Every time period has some phrases that are used quite often, which I'd like to call "catch phrases." I won't take it so far as to say that they define a period, but they give an idea about it nonetheless. The phrase that I think applicable to our time is "perceptual selectivity." My first encounter with it dates back to the conversations I used to have with my mother concerning coincidences. Whenever I saw something related to a book I'd read, a song I'd listened to or a person I'd just met, it was never a source of excitement for her, but a result of perceptual selectivity. In other words, the difference between two time periods - before and after the occurrence of a certain event - was nothing more than a change in one's approach in his experience with the outside world. However, no matter how much we discussed this, I kept refusing this explanation and also the other, simpler one: the world is a small place, and it keeps getting smaller as we narrow down our focus to countries, cities and groups of people.

Yes, I must admit that I still believe in luck and chance. Or else how could I explain my first encounter with a writer whose views I so highly respect? The first time I'd come across the name Çiğdem y Mirol was during a meeting in our department head's office, in the last issue of Bilkent Magazine. As a Bilkent American culture and literature graduate, an article about her book caught my attention. So when I saw her book in CerModern Bookstore, I knew who she was. Being "busy with life," I didn't have the chance to buy the book and read it. But when I heard that she was coming to Bilkent University Library for a conference, I succumbed to the force that was telling me to communicate with her at one level or another. Thus, I went to the meeting, which was less than a hundred meters away from where I was supposed to be at the time.

To be honest, ever since I started to consider writing as a possible career, my expectations of lectures and literary meetings have been constantly increasing. To my surprise, unlike many such events that result in disappointment, this one gave me a chance to learn something that was completely new to me.

In the contemporary world and also in the past, reading and writing have been considered as two different actions that are connected through the words of the writer. This unilateral relationship between the writer and the reader is challenged in Mirol's "bookperformances." Instead of having a written and immutable text that reflects the mind of the writer, her books are the result of a collective experience within the trio of writer, reader and book.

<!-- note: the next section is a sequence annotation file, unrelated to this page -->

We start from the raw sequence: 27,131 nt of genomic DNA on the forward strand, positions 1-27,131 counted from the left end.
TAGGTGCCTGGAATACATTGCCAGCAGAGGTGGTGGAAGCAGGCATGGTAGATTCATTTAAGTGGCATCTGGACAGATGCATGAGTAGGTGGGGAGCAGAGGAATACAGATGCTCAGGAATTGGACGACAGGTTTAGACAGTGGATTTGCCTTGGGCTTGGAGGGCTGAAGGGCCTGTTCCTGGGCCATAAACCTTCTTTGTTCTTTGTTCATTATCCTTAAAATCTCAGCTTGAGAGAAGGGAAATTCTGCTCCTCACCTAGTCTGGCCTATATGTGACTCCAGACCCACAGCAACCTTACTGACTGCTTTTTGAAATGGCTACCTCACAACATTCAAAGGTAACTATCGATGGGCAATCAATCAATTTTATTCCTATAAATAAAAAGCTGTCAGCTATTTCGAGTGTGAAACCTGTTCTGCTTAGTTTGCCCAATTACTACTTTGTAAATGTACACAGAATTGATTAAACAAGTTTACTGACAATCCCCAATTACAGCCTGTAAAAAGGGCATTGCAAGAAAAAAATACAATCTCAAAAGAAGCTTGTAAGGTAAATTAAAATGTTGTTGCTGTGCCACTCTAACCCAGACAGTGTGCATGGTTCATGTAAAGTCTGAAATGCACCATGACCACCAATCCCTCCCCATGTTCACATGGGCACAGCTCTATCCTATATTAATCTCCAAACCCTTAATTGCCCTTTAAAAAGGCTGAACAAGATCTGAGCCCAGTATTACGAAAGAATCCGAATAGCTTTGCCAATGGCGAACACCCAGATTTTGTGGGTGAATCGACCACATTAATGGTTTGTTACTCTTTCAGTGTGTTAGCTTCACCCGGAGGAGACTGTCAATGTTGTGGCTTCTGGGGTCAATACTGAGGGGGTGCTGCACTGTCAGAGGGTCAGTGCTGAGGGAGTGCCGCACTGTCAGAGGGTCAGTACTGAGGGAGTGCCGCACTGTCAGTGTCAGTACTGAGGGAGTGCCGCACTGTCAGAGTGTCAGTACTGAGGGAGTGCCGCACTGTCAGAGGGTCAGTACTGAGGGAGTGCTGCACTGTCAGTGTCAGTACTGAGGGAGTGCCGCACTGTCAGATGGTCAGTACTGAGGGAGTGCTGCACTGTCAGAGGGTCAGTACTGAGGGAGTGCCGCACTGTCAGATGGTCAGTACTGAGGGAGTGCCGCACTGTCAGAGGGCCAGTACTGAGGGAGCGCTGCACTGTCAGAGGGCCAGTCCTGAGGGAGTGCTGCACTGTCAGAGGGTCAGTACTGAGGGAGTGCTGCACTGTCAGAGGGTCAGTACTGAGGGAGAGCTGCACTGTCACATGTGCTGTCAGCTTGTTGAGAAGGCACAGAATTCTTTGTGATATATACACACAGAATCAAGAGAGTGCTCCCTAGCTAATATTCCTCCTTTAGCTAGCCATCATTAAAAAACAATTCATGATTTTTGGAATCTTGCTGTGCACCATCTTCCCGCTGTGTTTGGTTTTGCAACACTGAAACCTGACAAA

To fully understand what a bookperformance is, the first thing to be done is to focus on its phases. Though Mirol is against the categorization of books, she chooses to classify her own works as "bookperformances" rather than novels. The book itself, even without its reader is one of the phases of the bookperformance. The second phase is the "readerauthor performance," which allows the reader to fill in the intentional gaps left by the author in the former's mind. Thus the reader, is allowed to be the writer, since his role can easily be seen as analogous to that of a writer editing his drafts. The third phase of the bookperformance is the "authorreader performance."

In addition to these phases, the reason her works are different from those in other genres is her generosity in allowing the reader to participate almost as much as she does. During her lecture, Mirol mentioned that her first book might be considered narcissistic in that its starting point is the writer herself, since she believes the best way to make sense of the world is to start with oneself. What I thought after her presentation and our short bookperformance session couldn't be more contrary to that. When I look at myself and my interactions with the pieces I write, I often realize that I write because there is no other way for me. I am more than happy when people read my pieces and relate to my opinions, but to be honest I would keep writing even if no one read my works. So, compared to her approach, my understanding of writing and books is a quite writer-centered one. When I think about hers, I see that to her writing is not a way to simply present a carbon copy of one's mind -- the latter is a quite modest approach consisting of an interaction with other people through a written medium, and thus the communication lasts even in the absence of the writer or the author.

This new approach -- or, if there are other examples of it in the past, this newly organized thought that is presented through its manifesto -- is very challenging. Her latest book, "Myface Book," as the name indicates, makes reference to Facebook, a social media platform that she admits is an almost indispensable part of our connection to contemporary life. However, she adds that what she's trying to achieve with bookperformances is to remove the role-playing and audience components of Facebook and create the "best of all possible worlds," in which there is no audience. Lacking space to further explain her intentions and her bookperformances, I would highly recommend that the interested reader have a look at her works.